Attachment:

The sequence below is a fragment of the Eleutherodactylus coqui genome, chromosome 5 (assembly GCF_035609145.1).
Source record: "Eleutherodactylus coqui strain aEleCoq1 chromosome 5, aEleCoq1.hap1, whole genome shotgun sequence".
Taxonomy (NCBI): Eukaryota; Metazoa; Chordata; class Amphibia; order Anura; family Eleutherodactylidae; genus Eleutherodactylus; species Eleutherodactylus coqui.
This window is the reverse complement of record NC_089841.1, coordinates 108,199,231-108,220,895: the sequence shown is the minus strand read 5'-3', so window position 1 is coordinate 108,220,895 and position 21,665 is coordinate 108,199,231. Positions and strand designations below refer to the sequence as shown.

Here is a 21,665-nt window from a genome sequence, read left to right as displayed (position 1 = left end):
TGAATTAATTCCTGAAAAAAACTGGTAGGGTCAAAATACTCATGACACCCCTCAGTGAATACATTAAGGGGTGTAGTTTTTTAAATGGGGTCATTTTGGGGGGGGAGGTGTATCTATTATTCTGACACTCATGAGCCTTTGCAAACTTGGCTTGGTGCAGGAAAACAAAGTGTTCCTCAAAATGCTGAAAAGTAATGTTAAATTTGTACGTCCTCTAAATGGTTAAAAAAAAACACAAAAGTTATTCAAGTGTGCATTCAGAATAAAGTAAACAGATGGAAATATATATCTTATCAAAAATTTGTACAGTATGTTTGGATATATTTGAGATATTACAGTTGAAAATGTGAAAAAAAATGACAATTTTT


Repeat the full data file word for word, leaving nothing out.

The sequence below is a fragment of the Eleutherodactylus coqui genome, chromosome 5 (assembly GCF_035609145.1).
Source record: "Eleutherodactylus coqui strain aEleCoq1 chromosome 5, aEleCoq1.hap1, whole genome shotgun sequence".
Taxonomy (NCBI): Eukaryota; Metazoa; Chordata; class Amphibia; order Anura; family Eleutherodactylidae; genus Eleutherodactylus; species Eleutherodactylus coqui.
This window is the reverse complement of record NC_089841.1, coordinates 108,199,231-108,220,895: the sequence shown is the minus strand read 5'-3', so window position 1 is coordinate 108,220,895 and position 21,665 is coordinate 108,199,231. Positions and strand designations below refer to the sequence as shown.

Here is a 21,665-nt window from a genome sequence, read left to right as displayed (position 1 = left end):
TGAATTAATTCCTGAAAAAAACTGGTAGGGTCAAAATACTCATGACACCCCTCAGTGAATACATTAAGGGGTGTAGTTTTTTAAATGGGGTCATTTTGGGGGGGGAGGTGTATCTATTATTCTGACACTCATGAGCCTTTGCAAACTTGGCTTGGTGCAGGAAAACAAAGTGTTCCTCAAAATGCTGAAAAGTAATGTTAAATTTGTACGTCCTCTAAATGGTTAAAAAAAAACACAAAAGTTATTCAAGTGTGCATTCAGAATAAAGTAAACAGATGGAAATATATATCTTATCAAAAATTTGTACAGTATGTTTGGATATATTTGAGATATTACAGTTGAAAATGTGAAAAAAAATGACAATTTTT